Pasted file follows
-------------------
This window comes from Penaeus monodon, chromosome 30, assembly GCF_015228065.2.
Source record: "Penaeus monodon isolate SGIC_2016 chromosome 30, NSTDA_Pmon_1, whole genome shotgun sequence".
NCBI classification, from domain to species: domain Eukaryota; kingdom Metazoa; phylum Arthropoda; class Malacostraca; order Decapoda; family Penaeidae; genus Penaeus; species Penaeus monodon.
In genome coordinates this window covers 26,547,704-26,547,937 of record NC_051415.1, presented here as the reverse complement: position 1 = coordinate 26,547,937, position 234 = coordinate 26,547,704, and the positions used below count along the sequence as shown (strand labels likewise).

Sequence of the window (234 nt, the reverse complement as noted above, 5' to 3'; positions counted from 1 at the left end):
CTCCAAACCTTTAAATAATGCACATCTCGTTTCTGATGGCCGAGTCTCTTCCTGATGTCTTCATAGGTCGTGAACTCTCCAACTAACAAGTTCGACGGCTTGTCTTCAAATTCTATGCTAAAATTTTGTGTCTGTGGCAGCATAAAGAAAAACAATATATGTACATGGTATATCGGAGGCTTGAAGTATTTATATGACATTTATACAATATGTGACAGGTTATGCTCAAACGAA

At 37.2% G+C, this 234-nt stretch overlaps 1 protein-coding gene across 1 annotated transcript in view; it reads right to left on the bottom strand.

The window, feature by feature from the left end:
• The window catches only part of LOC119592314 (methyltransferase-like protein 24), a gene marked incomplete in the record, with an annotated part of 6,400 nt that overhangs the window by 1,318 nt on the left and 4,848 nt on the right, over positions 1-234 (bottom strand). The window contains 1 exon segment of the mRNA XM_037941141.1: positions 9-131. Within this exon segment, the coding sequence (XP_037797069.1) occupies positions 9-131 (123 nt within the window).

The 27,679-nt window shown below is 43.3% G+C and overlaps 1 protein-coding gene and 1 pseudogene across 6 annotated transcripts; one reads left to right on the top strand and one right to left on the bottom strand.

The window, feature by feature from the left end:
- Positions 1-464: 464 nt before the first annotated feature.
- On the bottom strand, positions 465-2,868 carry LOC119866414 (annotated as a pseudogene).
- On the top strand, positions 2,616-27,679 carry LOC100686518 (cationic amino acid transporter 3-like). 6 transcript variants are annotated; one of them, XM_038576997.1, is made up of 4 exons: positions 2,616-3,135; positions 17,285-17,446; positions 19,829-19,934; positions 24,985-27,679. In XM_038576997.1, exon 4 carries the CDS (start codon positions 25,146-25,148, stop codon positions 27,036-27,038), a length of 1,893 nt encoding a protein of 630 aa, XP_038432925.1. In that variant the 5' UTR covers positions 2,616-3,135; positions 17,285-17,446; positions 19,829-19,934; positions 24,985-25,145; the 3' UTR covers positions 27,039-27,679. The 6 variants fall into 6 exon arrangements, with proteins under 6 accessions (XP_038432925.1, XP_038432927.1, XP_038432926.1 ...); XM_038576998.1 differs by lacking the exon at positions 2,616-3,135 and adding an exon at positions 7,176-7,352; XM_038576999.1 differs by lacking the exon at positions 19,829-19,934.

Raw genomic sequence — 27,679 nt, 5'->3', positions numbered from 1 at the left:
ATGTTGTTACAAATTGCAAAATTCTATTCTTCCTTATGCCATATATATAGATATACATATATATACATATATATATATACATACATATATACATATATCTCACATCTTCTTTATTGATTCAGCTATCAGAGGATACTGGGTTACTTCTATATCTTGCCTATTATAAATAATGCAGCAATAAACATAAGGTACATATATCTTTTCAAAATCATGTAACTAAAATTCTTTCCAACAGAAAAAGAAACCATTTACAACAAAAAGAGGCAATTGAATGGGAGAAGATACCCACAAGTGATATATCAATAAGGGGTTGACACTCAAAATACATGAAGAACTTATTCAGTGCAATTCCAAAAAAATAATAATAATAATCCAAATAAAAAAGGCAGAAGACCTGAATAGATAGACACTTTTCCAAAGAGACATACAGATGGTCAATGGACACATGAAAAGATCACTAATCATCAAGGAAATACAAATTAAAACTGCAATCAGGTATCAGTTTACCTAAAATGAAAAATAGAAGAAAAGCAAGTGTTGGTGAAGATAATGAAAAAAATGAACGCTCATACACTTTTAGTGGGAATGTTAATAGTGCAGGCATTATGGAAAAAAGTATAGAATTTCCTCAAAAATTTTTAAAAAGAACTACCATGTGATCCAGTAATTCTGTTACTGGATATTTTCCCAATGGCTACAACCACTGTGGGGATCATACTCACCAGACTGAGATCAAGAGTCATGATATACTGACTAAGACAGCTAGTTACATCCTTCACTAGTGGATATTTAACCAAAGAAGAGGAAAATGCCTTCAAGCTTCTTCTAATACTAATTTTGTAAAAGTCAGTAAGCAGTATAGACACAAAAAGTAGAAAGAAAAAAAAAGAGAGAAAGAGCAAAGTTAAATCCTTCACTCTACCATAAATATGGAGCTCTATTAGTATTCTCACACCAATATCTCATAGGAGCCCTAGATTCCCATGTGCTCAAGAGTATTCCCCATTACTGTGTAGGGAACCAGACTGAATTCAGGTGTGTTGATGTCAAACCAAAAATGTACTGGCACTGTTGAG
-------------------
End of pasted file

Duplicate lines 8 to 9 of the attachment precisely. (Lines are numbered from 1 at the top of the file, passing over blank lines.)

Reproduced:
The window, feature by feature from the left end:
• The window catches only part of LOC119592314 (methyltransferase-like protein 24), a gene marked incomplete in the record, with an annotated part of 6,400 nt that overhangs the window by 1,318 nt on the left and 4,848 nt on the right, over positions 1-234 (bottom strand). The window contains 1 exon segment of the mRNA XM_037941141.1: positions 9-131. Within this exon segment, the coding sequence (XP_037797069.1) occupies positions 9-131 (123 nt within the window).